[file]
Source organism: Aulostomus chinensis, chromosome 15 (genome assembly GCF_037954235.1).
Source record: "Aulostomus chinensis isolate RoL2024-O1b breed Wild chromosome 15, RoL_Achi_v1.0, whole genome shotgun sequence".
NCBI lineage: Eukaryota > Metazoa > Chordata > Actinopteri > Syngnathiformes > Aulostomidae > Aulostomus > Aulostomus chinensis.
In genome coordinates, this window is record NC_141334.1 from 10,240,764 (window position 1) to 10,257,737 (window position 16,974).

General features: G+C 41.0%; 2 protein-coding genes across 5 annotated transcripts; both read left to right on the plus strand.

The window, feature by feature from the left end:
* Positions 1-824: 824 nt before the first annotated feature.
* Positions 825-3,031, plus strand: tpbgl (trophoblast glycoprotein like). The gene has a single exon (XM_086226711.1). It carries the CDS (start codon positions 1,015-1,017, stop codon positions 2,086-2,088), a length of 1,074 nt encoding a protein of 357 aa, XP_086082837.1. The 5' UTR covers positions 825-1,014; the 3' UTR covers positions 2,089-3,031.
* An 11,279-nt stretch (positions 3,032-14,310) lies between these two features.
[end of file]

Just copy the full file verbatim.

Source organism: Aulostomus chinensis, chromosome 15 (genome assembly GCF_037954235.1).
Source record: "Aulostomus chinensis isolate RoL2024-O1b breed Wild chromosome 15, RoL_Achi_v1.0, whole genome shotgun sequence".
NCBI lineage: Eukaryota > Metazoa > Chordata > Actinopteri > Syngnathiformes > Aulostomidae > Aulostomus > Aulostomus chinensis.
In genome coordinates, this window is record NC_141334.1 from 10,240,764 (window position 1) to 10,257,737 (window position 16,974).

General features: G+C 41.0%; 2 protein-coding genes across 5 annotated transcripts; both read left to right on the plus strand.

The window, feature by feature from the left end:
* Positions 1-824: 824 nt before the first annotated feature.
* Positions 825-3,031, plus strand: tpbgl (trophoblast glycoprotein like). The gene has a single exon (XM_086226711.1). It carries the CDS (start codon positions 1,015-1,017, stop codon positions 2,086-2,088), a length of 1,074 nt encoding a protein of 357 aa, XP_086082837.1. The 5' UTR covers positions 825-1,014; the 3' UTR covers positions 2,089-3,031.
* An 11,279-nt stretch (positions 3,032-14,310) lies between these two features.